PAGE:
Friday, December 10, 2004

In a Corner

Over this past week I performed and rehearsed in four remarkable locations: St. Mark's Episcopal Church, Old First Church, Mission Dolores Basilica, and the Paul Thiebaud Gallery. Jumping so quickly from one venue to the next caused me to consider the influence of setting on a performance. Always running through the back of my mind are the idealized contexts for my own creative work: what space best serves the show, what room effectively suppports, but never intrudes, on the musical piece?

St. Mark's, for example, is austere in that Episcopalian way, all dark wood and polished floor, not cavernous but not really intimate, either. The organ, a Flentrop baroque-style instrument, hearkens back to times long ago. For me this translates to simplicity. There are few stops and no pedal to open and close the swell box. Choices are limited, and I feel a great sense of calm performing on this (not-my-primary) instrument. The organ reflects the space: immediately accessible in its simplicity, easy to manage, and never wanting for more bells and whistles. Two friends at the concert remarked on the hall's excellent acoustics and entertained the idea of a contemporary music concert there. But then one of them said, "people don't want to hear 'modern' music in a church setting." And that was the end of that.

Old First Church, however, does indeed present concerts of all persuasions. Check out their mission statement and its enthusiasm for a broad range of performers and performances. In fact, I performed a chair-gripping rendition of Frederic Rzewski's "Coming Together" there in 2003 (with Ms. Sarah Cahill at the piano). Old First is also rather bare and sparse in terms of religious decoration, and the acoustics, though a bit tricky to initially figure out, favor the musician. Now that it's on my mind, I might agree with my friend at St. Mark's. Choral new music groups will have a much easier "sell" in a religious venue than purely instrumental groups. "Organized" choral music (as opposed, say, to the soloistic voice recital), from any period, plays well in a sacred space. Instrumental music, particularly modern ensemble music, is ill-fit by such a setting. Perhaps it has become ... too profane? Oh my.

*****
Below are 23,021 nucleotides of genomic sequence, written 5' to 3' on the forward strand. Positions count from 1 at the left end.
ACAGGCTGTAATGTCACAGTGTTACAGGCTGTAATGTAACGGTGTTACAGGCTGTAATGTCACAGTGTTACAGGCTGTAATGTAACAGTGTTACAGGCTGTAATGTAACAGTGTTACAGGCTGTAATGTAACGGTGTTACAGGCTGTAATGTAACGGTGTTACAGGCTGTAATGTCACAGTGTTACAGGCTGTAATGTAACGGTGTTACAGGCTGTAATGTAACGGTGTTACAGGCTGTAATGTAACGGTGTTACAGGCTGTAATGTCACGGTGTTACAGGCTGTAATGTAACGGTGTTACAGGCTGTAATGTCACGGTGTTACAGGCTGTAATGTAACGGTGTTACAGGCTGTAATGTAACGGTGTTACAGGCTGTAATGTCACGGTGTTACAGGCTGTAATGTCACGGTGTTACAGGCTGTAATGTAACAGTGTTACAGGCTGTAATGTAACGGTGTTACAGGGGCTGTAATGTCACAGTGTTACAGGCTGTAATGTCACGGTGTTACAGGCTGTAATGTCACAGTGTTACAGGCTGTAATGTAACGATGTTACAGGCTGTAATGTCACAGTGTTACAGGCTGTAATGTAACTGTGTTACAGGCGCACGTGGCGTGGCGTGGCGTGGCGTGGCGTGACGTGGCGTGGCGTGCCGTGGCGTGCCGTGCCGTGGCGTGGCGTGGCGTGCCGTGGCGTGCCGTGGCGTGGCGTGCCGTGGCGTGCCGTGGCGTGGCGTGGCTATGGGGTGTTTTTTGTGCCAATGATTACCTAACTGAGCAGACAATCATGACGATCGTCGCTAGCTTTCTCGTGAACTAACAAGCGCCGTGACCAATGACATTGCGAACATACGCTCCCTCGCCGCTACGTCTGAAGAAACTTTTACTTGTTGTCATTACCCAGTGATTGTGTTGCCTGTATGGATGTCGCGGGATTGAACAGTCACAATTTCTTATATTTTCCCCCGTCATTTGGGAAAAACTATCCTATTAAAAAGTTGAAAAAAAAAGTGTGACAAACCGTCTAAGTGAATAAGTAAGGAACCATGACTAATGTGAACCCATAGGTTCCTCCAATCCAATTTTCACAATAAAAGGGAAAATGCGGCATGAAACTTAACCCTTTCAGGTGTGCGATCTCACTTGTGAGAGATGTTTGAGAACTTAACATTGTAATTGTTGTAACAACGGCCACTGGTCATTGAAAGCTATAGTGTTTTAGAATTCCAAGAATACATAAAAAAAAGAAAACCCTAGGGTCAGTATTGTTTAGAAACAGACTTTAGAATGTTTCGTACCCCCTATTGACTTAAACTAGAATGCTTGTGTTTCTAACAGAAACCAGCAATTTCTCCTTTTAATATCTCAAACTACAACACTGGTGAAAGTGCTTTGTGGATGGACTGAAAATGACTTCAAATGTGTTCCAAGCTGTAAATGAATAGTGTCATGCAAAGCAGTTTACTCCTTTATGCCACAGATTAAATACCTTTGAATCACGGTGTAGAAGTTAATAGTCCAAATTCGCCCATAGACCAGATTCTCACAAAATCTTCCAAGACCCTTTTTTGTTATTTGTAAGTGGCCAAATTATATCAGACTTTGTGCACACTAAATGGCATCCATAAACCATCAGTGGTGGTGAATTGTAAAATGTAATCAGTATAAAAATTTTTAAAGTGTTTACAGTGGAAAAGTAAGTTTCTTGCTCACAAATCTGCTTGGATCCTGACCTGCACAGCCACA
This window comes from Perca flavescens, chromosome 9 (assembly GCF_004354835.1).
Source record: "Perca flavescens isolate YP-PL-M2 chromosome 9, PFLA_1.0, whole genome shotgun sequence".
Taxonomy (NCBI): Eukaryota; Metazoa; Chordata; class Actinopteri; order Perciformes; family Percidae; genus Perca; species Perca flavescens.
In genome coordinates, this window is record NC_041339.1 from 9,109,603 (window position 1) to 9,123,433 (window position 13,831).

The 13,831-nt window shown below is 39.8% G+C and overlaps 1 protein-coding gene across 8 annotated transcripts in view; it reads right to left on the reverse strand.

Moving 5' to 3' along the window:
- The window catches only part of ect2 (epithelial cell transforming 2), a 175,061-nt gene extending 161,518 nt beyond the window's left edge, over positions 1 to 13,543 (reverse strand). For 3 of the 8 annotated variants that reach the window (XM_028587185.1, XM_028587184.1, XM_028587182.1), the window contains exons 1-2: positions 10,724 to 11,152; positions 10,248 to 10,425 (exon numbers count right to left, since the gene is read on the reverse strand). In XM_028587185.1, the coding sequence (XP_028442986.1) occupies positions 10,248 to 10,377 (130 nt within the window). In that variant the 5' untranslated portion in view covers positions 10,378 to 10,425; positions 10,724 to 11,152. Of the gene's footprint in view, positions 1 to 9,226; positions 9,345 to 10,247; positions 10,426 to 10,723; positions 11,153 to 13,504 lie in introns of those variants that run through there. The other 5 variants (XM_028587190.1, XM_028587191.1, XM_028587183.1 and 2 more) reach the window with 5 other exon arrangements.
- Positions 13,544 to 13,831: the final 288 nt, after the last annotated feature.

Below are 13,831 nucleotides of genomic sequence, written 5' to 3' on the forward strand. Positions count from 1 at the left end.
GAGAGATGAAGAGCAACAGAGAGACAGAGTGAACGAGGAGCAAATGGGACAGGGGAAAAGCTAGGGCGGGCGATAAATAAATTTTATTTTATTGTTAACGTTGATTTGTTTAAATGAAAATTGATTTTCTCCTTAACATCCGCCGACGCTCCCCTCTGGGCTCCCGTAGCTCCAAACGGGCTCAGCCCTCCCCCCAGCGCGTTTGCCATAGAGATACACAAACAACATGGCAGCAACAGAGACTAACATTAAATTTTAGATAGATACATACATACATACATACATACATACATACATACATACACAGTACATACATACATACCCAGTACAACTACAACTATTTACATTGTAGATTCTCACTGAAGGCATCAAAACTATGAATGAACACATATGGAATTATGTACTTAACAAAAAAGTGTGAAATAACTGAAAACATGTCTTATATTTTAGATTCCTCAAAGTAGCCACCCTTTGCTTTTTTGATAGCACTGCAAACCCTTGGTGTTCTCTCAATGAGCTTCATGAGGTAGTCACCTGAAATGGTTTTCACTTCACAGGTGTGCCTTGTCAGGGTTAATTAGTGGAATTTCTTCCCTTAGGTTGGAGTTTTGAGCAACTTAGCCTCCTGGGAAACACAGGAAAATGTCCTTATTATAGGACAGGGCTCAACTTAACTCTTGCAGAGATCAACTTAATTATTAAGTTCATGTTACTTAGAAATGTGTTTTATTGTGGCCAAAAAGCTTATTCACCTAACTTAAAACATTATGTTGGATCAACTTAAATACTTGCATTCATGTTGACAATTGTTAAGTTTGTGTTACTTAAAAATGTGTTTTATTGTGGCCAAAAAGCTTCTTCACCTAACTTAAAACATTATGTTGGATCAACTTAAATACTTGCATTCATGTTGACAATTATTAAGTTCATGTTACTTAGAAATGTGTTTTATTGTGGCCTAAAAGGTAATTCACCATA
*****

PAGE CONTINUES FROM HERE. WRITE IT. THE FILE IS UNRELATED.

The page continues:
Is a church appropriate for Bach but not Morton Feldman? Does this mean we musicians should seek the historic parallel in architecture to "accompany" our programs of music? Does modern music belong in a modern space? In an art museum? A gallery? The instant I stepped into the Paul Thiebaud Gallery in San Francisco's North Beach neighborhood I thought, "what a perfect spot for my show!" (Ok, I admit that the "rehearsing/practicing" done here was entirely mental.) I could envision a piano angled in the back corner, my accordion, toy piano, and other small instruments scattered nearby, and the two about-to-intersect walls as the appropriate backdrop for projected visuals. Imagine three large, ornately carved picture frames on these bare walls--two here, one there--into which I could project "artistic" photos and crudely stitched together video images. 21st century production in a 19th century frame. The long shoe-box space could easily be truncated to accommodate a very small audience. The austerity, even more pronounced than at St. Mark's (blond wood flooring, smooth white walls, a high ceiling) would present no intrusion on the musical production. Never cluttered by furniture or oddly angled stages or a raised or sunken platform, an art gallery bestows importance to any visual component. The "art galleriness" implies that the visuals are specifically and meaningfully chosen.

The opposite trend occurs in most churches, and though I spend much of my working life in these "venues," I do not consider them as possibilities for my own shows. I would never describe Mission Dolores as austere. The Catholics tend to rely too heavily on props for my tastes: statues, stained glass, mosaics, icons, flowers, candles ... maybe even a few relics. And the immensity of the space means that you lose sight of "the corners." I guess this is appropriate for the worshipper who seeks envelopment by an infinite power, but to me it is unsettling. As I described above, I visualize myself performing "in a corner," a corner that gives extra dimension and an additional layer of meaning to an otherwise dreamily imagined bit of theatre. Perhaps it is understandable that in a place like Mission Dolores the corners fade away; the weekly "theatre" avoids becoming too real and acquires more magical overtones.

In my own eclectic way, though, I like putting square pegs in round holes. I like the juxtaposition of avant-garde music and a spiritually grounded space, of classical music in a dive bar. But there are definitely times when I consider the setting with as much importance as costume or character, when the package is made complete by the real edges or shimmering outlines of the performance space.


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